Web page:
Thursday, October 21, 2010

Guano, Rotors, and Other Things I Finally Learned

     Schema is a funny word, isn't it?  A teacher I know refuses to use the word because she doesn't believe it is actually a word.  I think she is kidding, but I'm not sure.  My kids love the word.  Maybe because it sounds so scientific or maybe because words don't scare kids as much as they scare us.
     I love teaching schema because it is so big.  We all have schema.  We all use schema.  Even little babies have schema.  It is one of the things that helps us survive in the world.  One of the greatest fears of aging is losing our memories...our sense of self...our schema.
     Once I videotaped some kids for a schema lesson.  Each kid shared a one-minute talk on a subject he or she had schema for. One girl talked about her illness and the surgeries, tests, and procedures that ruled her world.  Another boy told me about his schema for paintball strategies.  A third explained skateboarding.  It is amazing how much expertise the kids have when we ask them and then listen to what they say. 
     I love hearing the kids using the terms I teach them in class.  Today we played a game using their schema for surviving in the desert.  One boy high-fived a teammate and said, "We are so going to get that point.  You have awesome schema for this question."  After one disputed question on surviving a rattlesnake bite, one boy said, "Where did you get that answer from, Ms. Cooke?  Your schema?"  Flashbacks to middle school algebra.  :)
     I am really good at admitting all of the things I don't know.  Reading Deathwatch has me far out of my league, but it is a good thing.  It has been a great experience to read a new book from a genre I wouldn't pick for myself and admit all the things I don't understand.  The boys in my class love to share their schema.  This week they taught me guano is not a good smell to have in your water, and taking the bolt out of a gun makes you unable to load ammunition in it.  I also learned something about rotors being necessary to run your jeep as you escape.  I got lost in the explanation, but I'm sure it was brilliant.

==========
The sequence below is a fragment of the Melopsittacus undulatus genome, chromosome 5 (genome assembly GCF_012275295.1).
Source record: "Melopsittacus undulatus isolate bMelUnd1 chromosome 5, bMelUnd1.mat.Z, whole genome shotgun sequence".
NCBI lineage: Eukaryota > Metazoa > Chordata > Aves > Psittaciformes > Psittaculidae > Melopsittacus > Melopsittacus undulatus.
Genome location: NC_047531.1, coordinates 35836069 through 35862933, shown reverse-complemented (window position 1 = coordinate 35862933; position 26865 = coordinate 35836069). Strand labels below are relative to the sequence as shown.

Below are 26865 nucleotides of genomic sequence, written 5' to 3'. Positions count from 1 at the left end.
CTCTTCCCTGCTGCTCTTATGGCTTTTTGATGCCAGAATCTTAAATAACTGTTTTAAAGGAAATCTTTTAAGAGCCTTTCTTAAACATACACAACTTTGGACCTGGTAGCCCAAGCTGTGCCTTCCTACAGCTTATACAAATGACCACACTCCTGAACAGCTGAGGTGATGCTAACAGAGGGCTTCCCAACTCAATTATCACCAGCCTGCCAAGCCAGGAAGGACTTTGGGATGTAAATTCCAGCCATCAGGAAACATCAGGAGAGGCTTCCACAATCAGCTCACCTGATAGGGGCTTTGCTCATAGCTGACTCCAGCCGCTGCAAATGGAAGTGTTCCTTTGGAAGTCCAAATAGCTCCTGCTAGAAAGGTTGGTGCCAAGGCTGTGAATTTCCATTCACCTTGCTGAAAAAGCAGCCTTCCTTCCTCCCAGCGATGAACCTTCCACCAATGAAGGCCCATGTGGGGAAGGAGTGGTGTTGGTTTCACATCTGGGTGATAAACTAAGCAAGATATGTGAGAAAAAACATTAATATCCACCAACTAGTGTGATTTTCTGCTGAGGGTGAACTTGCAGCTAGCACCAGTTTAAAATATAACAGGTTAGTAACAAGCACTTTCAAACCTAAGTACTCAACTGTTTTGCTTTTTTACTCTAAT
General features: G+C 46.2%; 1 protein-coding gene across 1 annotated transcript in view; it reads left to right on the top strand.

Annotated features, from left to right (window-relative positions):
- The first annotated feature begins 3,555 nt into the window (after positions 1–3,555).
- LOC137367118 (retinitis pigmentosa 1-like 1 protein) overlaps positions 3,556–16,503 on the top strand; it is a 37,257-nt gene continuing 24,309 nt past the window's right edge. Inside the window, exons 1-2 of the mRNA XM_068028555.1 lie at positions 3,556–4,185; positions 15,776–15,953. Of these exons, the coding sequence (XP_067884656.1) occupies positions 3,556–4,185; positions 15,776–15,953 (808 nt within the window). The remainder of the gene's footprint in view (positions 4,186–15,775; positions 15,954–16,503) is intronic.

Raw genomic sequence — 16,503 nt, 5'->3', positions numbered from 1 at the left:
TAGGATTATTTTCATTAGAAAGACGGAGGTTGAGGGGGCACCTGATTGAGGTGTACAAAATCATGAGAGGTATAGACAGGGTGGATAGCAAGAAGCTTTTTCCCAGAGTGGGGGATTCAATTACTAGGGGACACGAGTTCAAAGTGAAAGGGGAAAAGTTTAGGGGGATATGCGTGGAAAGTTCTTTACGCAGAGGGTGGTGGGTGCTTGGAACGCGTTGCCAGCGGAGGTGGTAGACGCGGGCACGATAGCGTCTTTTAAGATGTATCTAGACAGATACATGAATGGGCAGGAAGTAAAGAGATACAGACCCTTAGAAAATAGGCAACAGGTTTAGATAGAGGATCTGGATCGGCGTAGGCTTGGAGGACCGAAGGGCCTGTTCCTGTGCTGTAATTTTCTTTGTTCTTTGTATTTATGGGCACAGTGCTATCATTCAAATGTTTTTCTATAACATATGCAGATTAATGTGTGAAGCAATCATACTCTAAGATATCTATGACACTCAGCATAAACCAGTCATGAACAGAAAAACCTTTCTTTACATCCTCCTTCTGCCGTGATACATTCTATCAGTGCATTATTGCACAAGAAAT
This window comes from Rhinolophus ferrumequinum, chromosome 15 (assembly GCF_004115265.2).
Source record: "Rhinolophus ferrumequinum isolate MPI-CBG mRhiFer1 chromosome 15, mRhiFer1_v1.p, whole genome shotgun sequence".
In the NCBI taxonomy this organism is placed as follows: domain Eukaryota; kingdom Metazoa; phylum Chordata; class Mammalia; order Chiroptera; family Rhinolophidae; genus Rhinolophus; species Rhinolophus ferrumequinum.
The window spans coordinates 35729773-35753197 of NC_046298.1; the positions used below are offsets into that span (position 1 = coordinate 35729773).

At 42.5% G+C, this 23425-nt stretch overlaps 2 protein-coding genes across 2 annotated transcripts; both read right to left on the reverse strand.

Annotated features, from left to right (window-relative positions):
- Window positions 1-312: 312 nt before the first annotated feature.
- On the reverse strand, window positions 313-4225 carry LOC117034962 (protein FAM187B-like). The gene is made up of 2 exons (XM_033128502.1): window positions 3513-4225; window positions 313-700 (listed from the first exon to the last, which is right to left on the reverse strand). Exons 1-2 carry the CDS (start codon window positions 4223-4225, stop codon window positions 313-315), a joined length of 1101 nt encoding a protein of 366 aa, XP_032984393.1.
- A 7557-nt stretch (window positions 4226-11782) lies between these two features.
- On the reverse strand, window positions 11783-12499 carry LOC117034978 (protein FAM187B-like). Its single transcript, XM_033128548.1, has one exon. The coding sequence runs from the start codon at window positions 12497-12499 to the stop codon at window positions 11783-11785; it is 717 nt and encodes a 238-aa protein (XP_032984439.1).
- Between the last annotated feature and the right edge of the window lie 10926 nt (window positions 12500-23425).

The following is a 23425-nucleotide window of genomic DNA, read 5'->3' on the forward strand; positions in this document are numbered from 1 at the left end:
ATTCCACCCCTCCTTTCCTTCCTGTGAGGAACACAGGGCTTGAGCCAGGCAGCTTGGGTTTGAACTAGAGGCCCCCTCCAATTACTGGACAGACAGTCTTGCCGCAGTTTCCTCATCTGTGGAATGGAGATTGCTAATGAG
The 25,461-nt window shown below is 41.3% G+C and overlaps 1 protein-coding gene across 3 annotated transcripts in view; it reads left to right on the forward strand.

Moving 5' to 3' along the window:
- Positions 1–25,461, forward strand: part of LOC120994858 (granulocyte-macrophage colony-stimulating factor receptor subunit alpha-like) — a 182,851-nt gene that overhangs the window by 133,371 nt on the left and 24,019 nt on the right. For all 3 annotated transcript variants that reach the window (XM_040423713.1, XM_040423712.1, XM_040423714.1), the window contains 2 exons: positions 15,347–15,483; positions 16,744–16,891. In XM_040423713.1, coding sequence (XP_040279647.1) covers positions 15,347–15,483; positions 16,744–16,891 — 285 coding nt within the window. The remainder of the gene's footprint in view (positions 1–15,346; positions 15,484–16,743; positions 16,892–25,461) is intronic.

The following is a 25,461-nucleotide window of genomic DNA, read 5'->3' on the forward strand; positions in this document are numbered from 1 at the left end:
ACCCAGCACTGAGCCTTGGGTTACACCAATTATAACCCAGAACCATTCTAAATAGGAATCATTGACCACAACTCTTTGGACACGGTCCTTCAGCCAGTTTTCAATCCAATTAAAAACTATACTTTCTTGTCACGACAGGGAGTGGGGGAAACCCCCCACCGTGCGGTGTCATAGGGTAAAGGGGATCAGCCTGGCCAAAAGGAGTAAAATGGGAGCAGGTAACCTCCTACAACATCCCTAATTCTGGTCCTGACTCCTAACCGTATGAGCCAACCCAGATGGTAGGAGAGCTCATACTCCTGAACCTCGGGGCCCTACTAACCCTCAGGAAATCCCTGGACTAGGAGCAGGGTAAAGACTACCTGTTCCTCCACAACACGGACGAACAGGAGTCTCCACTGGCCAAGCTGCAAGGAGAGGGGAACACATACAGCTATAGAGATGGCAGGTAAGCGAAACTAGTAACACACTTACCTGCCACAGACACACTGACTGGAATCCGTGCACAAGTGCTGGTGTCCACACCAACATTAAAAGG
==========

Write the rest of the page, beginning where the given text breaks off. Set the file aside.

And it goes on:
It's funny how the kids who struggle the most with reading are the ones who are most engaged in class and the book.  Funny, they are also the ones that are the experts on hunting and cars and survival.  By admitting I don't know and asking them to share their knowledge with me, we have a totally different feeling in class.  I am no longer the Sage on the Stage.  I am a Guide on the Side - learning along with them.  It is humbling to admit I am not an expert in everything, but it is very liberating for the kids who are never seen as experts on anything.  

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